Designed by 2010 MacArthur Grant recipient, Matthew Carter, the Miller™ font family is one of the most popular fonts in the publishing industry. It was based on the Scotch Roman genre, which was in turn based on designs cut by English punchcutter Richard Austin in the 19th century.
In 1997, the Font Bureau decided to develop a font family based on the Scotch Roman class of typefaces. The Scotch Romans had been very popular in the UK and U.S. in the 19th century, but had fallen out of favor in recent decades.
Matthew Carter began developing the Miller font family along with Tobias Frere-Jones and Cyrus Highsmith. The team also relied on the cooperation of James Mosley of the St. Bride Library. Carter’s intent in designing Miller was to emulate Austin‘s Scotch Roman in the gestalt, focusing on the overall character of the Scotch Roman style, rather than on one particular typeface. Carter’s development of Miller helped to create a resurgence in the popularity of the forgotten Scotch Roman.
It bears some classic characteristics of the Scotch Roman types, including both roman and italic small caps and in the sturdy modeling of its design. It was repurposed for the modern age with Text and Display versions.
Since the development of the original Miller Text and Miller display, other designers as well as Carter have expanded the family to include new variants like Miller Banner for large point printing and Miller Globe, a commissioned design for The Boston Globe.
Miller is widely used in the newspaper publishing industry, especially in the States. Publications such as The Washington Post, The Dallas Morning News, and The San Jose Mercury News all employ Miller.
Although embodying a sturdy functionality, the typeface’s elegant details, like its upright lines, also make it useful for more delicate printing endeavors, such as invitations and announcements. Its most recent versions have facilitated its applications in large point banners and headlines.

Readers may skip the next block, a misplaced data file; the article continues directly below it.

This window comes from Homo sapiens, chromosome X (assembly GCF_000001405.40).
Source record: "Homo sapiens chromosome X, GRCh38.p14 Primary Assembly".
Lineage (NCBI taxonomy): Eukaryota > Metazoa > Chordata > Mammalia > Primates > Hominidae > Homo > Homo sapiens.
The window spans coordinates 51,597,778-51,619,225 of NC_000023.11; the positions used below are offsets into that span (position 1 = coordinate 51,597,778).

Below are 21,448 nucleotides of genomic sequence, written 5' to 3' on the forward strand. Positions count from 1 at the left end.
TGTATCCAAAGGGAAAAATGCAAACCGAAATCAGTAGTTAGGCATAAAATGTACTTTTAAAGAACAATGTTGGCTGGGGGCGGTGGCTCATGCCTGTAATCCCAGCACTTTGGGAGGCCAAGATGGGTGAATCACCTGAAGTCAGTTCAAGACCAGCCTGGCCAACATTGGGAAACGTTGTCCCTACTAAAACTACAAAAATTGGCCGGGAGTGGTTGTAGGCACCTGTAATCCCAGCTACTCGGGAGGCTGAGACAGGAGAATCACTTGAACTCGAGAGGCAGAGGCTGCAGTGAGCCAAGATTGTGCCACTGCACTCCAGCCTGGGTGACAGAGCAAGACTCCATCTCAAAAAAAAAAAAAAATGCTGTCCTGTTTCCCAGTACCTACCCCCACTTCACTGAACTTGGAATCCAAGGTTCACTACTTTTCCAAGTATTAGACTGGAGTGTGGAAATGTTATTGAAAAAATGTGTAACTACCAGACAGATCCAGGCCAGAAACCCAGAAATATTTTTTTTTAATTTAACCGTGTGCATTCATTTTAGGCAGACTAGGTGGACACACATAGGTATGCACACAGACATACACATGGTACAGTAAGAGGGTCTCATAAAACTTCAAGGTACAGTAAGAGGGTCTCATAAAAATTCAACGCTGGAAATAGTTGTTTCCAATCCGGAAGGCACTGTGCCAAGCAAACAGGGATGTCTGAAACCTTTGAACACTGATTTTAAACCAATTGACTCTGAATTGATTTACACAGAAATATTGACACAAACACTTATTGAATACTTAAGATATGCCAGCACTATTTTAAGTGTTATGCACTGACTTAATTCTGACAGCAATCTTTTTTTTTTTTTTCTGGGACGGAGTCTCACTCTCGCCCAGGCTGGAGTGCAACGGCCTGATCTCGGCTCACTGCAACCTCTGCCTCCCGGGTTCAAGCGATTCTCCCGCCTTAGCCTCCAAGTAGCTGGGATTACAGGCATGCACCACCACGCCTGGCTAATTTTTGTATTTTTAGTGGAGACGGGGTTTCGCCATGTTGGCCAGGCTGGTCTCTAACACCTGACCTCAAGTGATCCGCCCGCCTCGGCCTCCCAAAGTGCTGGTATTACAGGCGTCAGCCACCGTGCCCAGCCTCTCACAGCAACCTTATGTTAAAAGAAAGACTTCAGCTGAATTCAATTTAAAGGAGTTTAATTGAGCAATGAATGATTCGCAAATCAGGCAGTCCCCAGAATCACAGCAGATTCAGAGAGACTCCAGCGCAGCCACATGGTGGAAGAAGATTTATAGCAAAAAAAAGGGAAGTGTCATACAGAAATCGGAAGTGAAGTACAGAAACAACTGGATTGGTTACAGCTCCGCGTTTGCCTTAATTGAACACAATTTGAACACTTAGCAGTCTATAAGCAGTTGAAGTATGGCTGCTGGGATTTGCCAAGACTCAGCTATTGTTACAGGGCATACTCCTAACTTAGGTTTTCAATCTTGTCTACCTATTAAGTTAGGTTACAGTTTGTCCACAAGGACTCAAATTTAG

Licenses for desktop fonts
A typical desktop font EULA will allow you to install the font on your computer for use with authoring tools including word processors, design tools and other applications that permit font selection. Fonts can also be used for creation of print documents, static images (JPEG, TIFF, PNG) and logos. The cost of a desktop font license is determined by the number of workstations on which the font is to be used.View the desktop EULA for this family
Licenses for Fonts.com Web Fonts subscriptions
The Fonts.com Web Fonts license provides access to a selection of fonts for use on websites for use with CSS@font-face. Font delivery from our global network is available through all subscriptions – even our free plan. Some plans include the option to self-host, access to desktop fonts, and use of our FontExplorer X font manager and Typecast design application. The price of a plan is determined by its pageview allowance and other features included.View the Fonts.com Web Fonts subscription license agreement
Licenses for mobile apps
A mobile app license permits the embedding of a font into the iOS, Android or Windows Phone mobile platforms for a single title and a set number of app installations. You can view and modify the installation limit from the cart. App installations can be spread out across the platforms your app is available for. A new license is not required to cover updates to an app, however installations of newer versions of your app do count toward your installation limit.Learn more about licenses for mobile apps
Licenses for electronic publications (eBooks)
An electronic publication license can be used for the embedding of fonts into electronic documents including e-books, e-magazines and e-newspapers. A license covers only a single title but is valid for the full operating life of that title. Every issue of an e-magazine, e-newspaper or other form of e-periodical is considered a separate, new publication. Format variations do not count as separate publications. If a publication is updated and distributed to existing users, a new license is not required. However, updated versions issued to new customers are defined as new publications and require a separate license.Learn more about licenses for eBooks
Server licenses authorize the installation of a font on a server that is accessed by remote users or website visitors. These licenses are commonly used by Web-based businesses providing goods that are personalized by its users such as business cards, images with captions and personalized merchandise. Users are not allowed to download the font file and the font may not be used outside the server environment. The font may not be employed for a software as a service (SaaS) application in which the service is the actual product and not the means of providing the product. Server licenses cover a set number of CPU cores on production servers (development servers are not counted) on which the font is installed. The license is valid for 1 year.Learn more about server licenses